Emily Carr by Lewis DeSoto (Penguin Canada, 2009)
By Michael Cox
The Vancouver Art Gallery has more than 200 works by the west coast artist Emily Carr (1871-1945) in their permanent collection, and it is a rare day when they don’t have at least one room displaying her paintings or drawings. She is, arguably, the best known of early twentieth century British Columbia artists. Running concurrently with this summer’s show of Rembrandt, Vermeer and other Dutch Masters, is the third-floor exhibit, Two Visions: Emily Carr and Jack Shadbolt (to September 13), which contrasts the two local artist’s interpretations of the natural world and First Nations totemic art.
Emily Carr is best known for her iconic paintings of dark forests inhabited by the totem poles and long houses of the first peoples of the Pacific northwest: the Salishan, Nootka, Kwakiutl, Nisga’a, Nuxalk, Heiltsuk, Haida, Tsimshian, and Tlinglit nations whose artistry was once dismissed, in the nineteenth and early twentieth centuries, as vestiges of a “savage” culture. It was not only the famous totem poles these people created, but carvings, bentwood boxes, masks and jewellery: now highly collectible, expensive, and revered world-wide as “Canadian” aboriginal art.
Carr’s interest grew organically from her passionate connection to British Columbia. Even after studying art in San Francisco and Paris, after living in London, she defined herself as a west coast artist, and returned again and again, where she found creative sustenance not in the approval of others, but in the isolated villages along the B.C. coast. It was from physically arduous visits to native settlements that Carr created her most mature, affecting work. Her paintings have become as much a part of the Canadian artistic identity as those of the Group of Seven.
But Carr was only recognized by the artistic community later in her life; as a woman, as a west coast artist, and as an unmarried eccentric, Carr was at a disadvantage in the male-dominated academy. Nevertheless, she persisted in both her painting and writing about her life and life’s work in such well-known books as Klee-Wyck and The Book of Small, neither of which has ever gone out of print.
In Penguin Canada’s new series Extraordinary Canadians, Lewis DeSoto, himself an artist and writer (A Blade of Grass), has crafted a new and accessible biography of Emily Carr.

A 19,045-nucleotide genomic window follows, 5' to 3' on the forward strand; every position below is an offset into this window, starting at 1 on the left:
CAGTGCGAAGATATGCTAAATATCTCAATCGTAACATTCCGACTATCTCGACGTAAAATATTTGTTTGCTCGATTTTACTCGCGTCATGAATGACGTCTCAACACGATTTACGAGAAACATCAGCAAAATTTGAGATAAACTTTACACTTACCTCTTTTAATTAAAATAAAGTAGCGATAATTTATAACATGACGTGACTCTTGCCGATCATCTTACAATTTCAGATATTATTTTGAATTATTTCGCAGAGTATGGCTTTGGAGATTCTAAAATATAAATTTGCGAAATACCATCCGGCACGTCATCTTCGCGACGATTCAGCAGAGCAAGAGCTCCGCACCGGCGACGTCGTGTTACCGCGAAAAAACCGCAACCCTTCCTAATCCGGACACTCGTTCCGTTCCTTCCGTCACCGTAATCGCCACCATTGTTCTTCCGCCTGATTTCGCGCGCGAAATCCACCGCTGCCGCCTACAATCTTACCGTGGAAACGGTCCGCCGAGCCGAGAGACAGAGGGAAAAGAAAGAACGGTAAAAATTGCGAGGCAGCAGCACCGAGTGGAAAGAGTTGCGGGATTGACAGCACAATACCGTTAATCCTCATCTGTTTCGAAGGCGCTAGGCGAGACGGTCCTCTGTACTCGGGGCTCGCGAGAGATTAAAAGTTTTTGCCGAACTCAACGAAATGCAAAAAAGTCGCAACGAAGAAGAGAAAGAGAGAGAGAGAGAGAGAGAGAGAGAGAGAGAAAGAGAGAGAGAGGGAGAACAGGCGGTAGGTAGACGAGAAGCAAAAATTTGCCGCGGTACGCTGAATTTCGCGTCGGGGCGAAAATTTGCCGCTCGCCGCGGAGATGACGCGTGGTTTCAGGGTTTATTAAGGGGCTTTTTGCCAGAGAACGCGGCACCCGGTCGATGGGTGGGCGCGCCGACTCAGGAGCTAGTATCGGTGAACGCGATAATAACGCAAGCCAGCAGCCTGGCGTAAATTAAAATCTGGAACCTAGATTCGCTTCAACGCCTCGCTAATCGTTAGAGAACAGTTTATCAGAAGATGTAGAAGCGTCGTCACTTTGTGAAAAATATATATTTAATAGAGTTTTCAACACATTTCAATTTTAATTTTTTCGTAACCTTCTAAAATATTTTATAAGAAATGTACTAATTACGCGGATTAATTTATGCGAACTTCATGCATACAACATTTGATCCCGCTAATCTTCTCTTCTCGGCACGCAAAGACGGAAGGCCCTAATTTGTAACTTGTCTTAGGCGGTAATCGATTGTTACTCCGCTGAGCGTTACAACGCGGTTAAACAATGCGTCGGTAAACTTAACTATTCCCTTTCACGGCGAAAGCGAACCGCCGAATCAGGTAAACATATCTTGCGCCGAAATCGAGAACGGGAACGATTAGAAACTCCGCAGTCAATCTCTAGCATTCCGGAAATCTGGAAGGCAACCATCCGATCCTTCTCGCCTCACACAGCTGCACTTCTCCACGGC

Like DeSoto, I was, at one time, less interested in Carr’s seemingly impenetrable paintings of the temperate rain forest I thought I knew so well.
For DeSoto, it was a visit to a native village that shook him from his complacency about her shadowy art; for me, rather, it was the very institution which had, earlier, bored me with its seemingly endless Carr retrospectives. In 2002 the VAG put her alongside Georgia O’Keeffe and Frida Kahlo; and in 2006 they curated a show which toured Canada, Emily Carr: New Perspectives on a Canadian Icon (the book is available from the VAG store).
Like DeSoto, I experienced a familiar artist with new insight, and began to appreciate her exceptional talent. She was every bit deserving of the accolades later given the Group of Seven. Had she been painting in Paris, her works would today be hung alongside Cézanne and van Gogh, DeSoto claims.
It was only in 1927, when she was fifty-six, that Emily Carr’s reputation was justly recognized, when the National Gallery of Canada (in Ottawa) had an exhibit of west coast art, both native and modern. Here, Carr not only had some of her work shown (more than any other artist), and was asked to design the cover of the exhibition brochure, but she was introduced to contemporaries A.Y. Jackson and Lawren Harris among others.
It was only then, so late in her artistic life, DeSoto writes, when Emily saw the works of the Group of Seven and could talk with artists who were similarly trying to reinterpret the Canadian landscape that “she was struck by how much their intentions echoed hers. She, too, had been striving to define her experience in relation to a unique, sparsely populated landscape, and to find an original style in which to paint it.”
Few liked the modernist approach of these artists, but they were determined to forge their own styles, and Carr, although outside the group socially and geographically, found solace in the knowledge she was not alone.
DeSoto’s biography is highly engaging if at times simplistic; it reads as if written for a high-school level reader (which, perhaps, is the intent of series editor John Ralston Saul): “Victoria was growing into a small city. Automobiles were appearing among the horse-drawn carriages.”
That said, the plain language makes for a fast read. If all of the biographies in this Penguin series are as digestible as DeSoto’s Emily Carr, we have no excuse for not learning about many of the extraordinary Canadians whose lives have, until now, remained obscure to the average reader, turned off by fusty history classes or too-thorough, six-hundred page biographies.[Penguin Canada’s Extraordinary Canadians series includes biographies of: Lester B. Pearson; Stephen Leacock; Nellie McClung; René Lévesque; Norman Behtune, Pierre Elliott Trudeau; Marshall McLuhan, L.M.Montgomery and others, twenty subjects in all.]